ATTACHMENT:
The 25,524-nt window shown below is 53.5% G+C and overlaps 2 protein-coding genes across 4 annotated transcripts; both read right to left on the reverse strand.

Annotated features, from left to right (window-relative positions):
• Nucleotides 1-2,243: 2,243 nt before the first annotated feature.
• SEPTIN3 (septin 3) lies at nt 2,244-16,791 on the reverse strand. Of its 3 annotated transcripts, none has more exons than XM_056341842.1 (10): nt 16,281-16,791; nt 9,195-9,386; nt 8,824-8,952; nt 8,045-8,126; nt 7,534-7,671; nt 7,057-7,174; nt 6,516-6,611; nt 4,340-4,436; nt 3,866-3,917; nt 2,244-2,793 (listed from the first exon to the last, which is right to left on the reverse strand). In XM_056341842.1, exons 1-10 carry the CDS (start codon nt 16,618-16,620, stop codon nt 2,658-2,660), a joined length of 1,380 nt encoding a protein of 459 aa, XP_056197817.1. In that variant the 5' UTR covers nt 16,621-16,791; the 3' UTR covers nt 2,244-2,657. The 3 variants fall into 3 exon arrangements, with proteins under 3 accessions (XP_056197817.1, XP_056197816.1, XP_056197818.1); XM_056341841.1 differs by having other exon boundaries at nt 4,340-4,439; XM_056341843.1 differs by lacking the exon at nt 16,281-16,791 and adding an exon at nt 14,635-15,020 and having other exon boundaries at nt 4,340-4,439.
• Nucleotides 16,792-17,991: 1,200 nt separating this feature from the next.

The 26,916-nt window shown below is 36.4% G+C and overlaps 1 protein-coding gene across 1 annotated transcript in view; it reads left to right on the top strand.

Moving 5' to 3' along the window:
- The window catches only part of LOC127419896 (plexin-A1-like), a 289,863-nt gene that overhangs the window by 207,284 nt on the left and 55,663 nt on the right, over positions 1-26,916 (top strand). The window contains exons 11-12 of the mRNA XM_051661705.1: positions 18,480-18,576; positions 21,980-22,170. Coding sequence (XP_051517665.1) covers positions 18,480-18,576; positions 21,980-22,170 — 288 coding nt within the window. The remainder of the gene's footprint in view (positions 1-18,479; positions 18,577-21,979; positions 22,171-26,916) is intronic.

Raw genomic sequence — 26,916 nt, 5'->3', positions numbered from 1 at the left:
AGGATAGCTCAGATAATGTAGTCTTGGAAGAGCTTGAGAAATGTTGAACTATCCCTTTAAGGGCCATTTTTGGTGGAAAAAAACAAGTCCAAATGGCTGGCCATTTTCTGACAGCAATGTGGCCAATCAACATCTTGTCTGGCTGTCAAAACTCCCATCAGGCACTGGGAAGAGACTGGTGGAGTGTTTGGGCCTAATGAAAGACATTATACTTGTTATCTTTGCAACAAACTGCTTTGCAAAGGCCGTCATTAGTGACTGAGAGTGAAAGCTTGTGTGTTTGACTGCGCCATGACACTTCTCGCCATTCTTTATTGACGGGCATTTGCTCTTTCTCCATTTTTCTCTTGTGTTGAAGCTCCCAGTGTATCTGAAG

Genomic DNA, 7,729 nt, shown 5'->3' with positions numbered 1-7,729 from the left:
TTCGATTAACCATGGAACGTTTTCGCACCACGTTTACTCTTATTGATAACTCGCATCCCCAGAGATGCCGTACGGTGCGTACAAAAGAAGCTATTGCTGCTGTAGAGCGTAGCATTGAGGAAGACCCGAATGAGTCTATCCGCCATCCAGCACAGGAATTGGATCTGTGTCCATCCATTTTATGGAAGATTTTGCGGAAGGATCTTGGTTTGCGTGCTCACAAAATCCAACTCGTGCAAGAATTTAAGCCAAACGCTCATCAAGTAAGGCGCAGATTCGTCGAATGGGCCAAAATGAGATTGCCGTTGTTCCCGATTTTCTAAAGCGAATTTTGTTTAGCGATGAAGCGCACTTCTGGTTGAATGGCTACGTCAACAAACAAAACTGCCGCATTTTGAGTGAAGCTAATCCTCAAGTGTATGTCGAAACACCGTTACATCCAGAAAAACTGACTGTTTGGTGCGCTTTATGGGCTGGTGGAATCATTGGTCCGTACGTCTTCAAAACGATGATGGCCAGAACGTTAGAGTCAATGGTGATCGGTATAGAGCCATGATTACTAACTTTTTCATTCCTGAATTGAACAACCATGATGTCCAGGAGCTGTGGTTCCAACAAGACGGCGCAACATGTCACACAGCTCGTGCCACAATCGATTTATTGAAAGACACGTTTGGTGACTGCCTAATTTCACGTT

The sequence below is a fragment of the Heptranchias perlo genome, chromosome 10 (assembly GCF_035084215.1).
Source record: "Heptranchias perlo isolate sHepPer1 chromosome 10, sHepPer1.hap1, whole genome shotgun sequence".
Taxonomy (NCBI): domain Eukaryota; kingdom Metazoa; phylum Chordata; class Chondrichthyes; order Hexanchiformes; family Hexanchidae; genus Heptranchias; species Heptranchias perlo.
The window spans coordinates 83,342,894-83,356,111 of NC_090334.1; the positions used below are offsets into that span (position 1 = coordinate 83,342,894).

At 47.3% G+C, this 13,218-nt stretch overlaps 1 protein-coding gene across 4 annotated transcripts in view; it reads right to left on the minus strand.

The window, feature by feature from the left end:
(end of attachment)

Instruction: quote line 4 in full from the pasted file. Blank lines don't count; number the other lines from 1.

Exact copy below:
• SEPTIN3 (septin 3) lies at nt 2,244-16,791 on the reverse strand. Of its 3 annotated transcripts, none has more exons than XM_056341842.1 (10): nt 16,281-16,791; nt 9,195-9,386; nt 8,824-8,952; nt 8,045-8,126; nt 7,534-7,671; nt 7,057-7,174; nt 6,516-6,611; nt 4,340-4,436; nt 3,866-3,917; nt 2,244-2,793 (listed from the first exon to the last, which is right to left on the reverse strand). In XM_056341842.1, exons 1-10 carry the CDS (start codon nt 16,618-16,620, stop codon nt 2,658-2,660), a joined length of 1,380 nt encoding a protein of 459 aa, XP_056197817.1. In that variant the 5' UTR covers nt 16,621-16,791; the 3' UTR covers nt 2,244-2,657. The 3 variants fall into 3 exon arrangements, with proteins under 3 accessions (XP_056197817.1, XP_056197816.1, XP_056197818.1); XM_056341841.1 differs by having other exon boundaries at nt 4,340-4,439; XM_056341843.1 differs by lacking the exon at nt 16,281-16,791 and adding an exon at nt 14,635-15,020 and having other exon boundaries at nt 4,340-4,439.